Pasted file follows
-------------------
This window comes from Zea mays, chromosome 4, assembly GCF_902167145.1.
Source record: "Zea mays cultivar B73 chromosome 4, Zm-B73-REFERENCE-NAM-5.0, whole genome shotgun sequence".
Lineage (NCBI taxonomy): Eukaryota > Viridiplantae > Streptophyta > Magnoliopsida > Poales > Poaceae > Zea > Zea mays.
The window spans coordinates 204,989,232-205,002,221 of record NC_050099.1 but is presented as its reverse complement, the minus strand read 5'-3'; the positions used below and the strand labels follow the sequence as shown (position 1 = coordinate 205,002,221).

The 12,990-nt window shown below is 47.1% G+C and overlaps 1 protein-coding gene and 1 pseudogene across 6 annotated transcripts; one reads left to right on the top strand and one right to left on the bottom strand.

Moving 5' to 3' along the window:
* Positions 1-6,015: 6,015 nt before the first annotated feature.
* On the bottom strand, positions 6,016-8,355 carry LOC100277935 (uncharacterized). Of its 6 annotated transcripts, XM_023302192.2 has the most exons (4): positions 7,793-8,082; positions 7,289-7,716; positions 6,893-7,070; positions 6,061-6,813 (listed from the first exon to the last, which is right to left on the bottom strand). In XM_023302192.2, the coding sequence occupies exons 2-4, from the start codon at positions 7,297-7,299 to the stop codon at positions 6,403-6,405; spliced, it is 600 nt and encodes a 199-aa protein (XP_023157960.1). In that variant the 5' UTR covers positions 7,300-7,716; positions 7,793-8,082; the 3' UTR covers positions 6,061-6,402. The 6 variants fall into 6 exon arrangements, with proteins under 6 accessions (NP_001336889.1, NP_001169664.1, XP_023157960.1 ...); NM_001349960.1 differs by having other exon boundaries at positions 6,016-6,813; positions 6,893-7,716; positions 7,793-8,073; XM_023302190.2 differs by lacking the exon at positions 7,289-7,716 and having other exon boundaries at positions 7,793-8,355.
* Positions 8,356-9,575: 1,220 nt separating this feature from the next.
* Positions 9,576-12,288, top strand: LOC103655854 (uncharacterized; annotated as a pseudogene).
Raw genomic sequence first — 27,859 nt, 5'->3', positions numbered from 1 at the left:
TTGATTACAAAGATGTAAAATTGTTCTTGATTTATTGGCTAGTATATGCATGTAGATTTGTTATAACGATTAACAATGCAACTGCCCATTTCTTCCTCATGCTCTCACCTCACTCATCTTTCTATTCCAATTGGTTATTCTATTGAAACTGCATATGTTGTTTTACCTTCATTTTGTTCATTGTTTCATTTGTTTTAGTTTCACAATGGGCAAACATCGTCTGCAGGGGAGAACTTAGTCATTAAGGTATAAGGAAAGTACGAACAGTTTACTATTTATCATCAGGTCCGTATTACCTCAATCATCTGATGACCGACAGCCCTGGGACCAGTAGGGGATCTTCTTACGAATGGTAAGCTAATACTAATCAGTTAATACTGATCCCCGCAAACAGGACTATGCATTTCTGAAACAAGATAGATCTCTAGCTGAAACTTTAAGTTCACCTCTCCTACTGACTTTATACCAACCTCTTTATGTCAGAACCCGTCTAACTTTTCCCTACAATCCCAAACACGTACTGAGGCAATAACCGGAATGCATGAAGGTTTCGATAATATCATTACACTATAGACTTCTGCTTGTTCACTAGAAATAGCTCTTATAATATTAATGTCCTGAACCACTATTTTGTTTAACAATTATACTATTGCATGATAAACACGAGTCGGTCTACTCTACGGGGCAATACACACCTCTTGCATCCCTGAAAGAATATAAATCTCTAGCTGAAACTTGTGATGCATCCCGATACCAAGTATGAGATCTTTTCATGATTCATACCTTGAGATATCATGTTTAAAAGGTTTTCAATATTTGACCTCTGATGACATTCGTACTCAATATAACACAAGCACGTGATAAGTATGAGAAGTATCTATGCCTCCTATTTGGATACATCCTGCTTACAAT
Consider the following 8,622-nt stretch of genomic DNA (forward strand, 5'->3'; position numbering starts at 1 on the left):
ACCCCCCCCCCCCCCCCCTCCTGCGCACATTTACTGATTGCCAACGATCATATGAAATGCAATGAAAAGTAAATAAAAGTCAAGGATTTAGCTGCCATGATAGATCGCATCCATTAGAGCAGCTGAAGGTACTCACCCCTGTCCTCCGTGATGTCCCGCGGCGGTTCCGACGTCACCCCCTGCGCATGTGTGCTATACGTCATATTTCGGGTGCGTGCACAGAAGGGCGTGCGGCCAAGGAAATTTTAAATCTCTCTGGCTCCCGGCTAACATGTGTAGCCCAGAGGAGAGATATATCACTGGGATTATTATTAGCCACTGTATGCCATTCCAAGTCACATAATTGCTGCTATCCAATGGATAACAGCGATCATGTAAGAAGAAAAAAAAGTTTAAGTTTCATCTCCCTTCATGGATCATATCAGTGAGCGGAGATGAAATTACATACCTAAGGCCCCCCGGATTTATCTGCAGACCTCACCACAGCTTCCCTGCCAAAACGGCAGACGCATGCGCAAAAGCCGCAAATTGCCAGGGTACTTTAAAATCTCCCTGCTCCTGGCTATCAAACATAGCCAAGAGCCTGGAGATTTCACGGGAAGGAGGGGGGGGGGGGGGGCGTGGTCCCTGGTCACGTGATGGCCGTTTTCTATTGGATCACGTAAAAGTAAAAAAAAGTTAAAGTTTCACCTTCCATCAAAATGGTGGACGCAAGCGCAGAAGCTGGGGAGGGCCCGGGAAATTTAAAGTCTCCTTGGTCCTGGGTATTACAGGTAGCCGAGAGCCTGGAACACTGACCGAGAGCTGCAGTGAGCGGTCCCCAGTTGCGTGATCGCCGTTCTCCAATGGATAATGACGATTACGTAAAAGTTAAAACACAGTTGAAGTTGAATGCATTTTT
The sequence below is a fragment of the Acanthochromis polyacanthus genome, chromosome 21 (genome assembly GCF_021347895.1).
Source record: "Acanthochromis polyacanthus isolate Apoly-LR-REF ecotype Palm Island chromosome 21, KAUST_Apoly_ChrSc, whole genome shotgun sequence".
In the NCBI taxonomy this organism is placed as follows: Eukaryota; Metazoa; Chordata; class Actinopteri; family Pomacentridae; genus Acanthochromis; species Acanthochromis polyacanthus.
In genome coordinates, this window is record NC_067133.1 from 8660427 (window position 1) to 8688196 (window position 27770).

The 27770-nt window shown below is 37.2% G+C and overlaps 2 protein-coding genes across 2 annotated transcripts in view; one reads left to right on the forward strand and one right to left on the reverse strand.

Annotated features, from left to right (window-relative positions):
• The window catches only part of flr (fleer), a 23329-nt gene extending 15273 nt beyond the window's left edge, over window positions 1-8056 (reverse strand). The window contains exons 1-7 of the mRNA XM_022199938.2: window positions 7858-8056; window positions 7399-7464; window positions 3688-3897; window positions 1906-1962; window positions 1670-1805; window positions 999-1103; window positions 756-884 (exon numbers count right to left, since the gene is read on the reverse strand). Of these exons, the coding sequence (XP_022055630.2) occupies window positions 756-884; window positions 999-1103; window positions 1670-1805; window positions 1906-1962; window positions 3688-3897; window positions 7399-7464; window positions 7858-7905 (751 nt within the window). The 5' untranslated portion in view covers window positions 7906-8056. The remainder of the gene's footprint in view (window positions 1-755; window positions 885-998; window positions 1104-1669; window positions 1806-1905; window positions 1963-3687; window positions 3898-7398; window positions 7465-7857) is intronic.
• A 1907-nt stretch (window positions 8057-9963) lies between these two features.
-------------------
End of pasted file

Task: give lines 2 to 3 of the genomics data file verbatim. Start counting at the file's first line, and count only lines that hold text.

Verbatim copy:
Source record: "Zea mays cultivar B73 chromosome 4, Zm-B73-REFERENCE-NAM-5.0, whole genome shotgun sequence".
Lineage (NCBI taxonomy): Eukaryota > Viridiplantae > Streptophyta > Magnoliopsida > Poales > Poaceae > Zea > Zea mays.